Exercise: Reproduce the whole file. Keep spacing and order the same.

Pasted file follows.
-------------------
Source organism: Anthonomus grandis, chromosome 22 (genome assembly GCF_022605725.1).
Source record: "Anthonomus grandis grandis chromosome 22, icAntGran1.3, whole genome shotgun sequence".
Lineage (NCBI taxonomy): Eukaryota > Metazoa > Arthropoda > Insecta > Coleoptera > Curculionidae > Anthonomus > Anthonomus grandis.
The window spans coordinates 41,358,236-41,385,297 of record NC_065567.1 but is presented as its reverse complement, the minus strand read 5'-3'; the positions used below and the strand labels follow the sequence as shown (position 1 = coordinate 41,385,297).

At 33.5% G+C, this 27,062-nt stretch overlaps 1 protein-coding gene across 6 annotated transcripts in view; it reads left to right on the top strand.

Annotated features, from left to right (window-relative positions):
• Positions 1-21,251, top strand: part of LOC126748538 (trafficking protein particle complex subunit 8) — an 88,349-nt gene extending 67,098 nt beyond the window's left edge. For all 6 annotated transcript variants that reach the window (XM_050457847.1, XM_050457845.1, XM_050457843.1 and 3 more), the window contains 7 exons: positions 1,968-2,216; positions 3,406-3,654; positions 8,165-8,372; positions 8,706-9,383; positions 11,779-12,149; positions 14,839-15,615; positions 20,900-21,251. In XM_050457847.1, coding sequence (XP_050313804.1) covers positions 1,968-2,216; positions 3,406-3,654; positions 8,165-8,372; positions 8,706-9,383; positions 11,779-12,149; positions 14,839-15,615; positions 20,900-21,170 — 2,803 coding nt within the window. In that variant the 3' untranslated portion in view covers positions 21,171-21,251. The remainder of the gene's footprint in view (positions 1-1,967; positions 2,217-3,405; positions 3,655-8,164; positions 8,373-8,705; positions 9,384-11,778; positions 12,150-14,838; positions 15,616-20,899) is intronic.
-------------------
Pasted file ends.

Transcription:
Source organism: Anthonomus grandis, chromosome 22 (genome assembly GCF_022605725.1).
Source record: "Anthonomus grandis grandis chromosome 22, icAntGran1.3, whole genome shotgun sequence".
Lineage (NCBI taxonomy): Eukaryota > Metazoa > Arthropoda > Insecta > Coleoptera > Curculionidae > Anthonomus > Anthonomus grandis.
The window spans coordinates 41,358,236-41,385,297 of record NC_065567.1 but is presented as its reverse complement, the minus strand read 5'-3'; the positions used below and the strand labels follow the sequence as shown (position 1 = coordinate 41,385,297).

At 33.5% G+C, this 27,062-nt stretch overlaps 1 protein-coding gene across 6 annotated transcripts in view; it reads left to right on the top strand.

Annotated features, from left to right (window-relative positions):
• Positions 1-21,251, top strand: part of LOC126748538 (trafficking protein particle complex subunit 8) — an 88,349-nt gene extending 67,098 nt beyond the window's left edge. For all 6 annotated transcript variants that reach the window (XM_050457847.1, XM_050457845.1, XM_050457843.1 and 3 more), the window contains 7 exons: positions 1,968-2,216; positions 3,406-3,654; positions 8,165-8,372; positions 8,706-9,383; positions 11,779-12,149; positions 14,839-15,615; positions 20,900-21,251. In XM_050457847.1, coding sequence (XP_050313804.1) covers positions 1,968-2,216; positions 3,406-3,654; positions 8,165-8,372; positions 8,706-9,383; positions 11,779-12,149; positions 14,839-15,615; positions 20,900-21,170 — 2,803 coding nt within the window. In that variant the 3' untranslated portion in view covers positions 21,171-21,251. The remainder of the gene's footprint in view (positions 1-1,967; positions 2,217-3,405; positions 3,655-8,164; positions 8,373-8,705; positions 9,384-11,778; positions 12,150-14,838; positions 15,616-20,899) is intronic.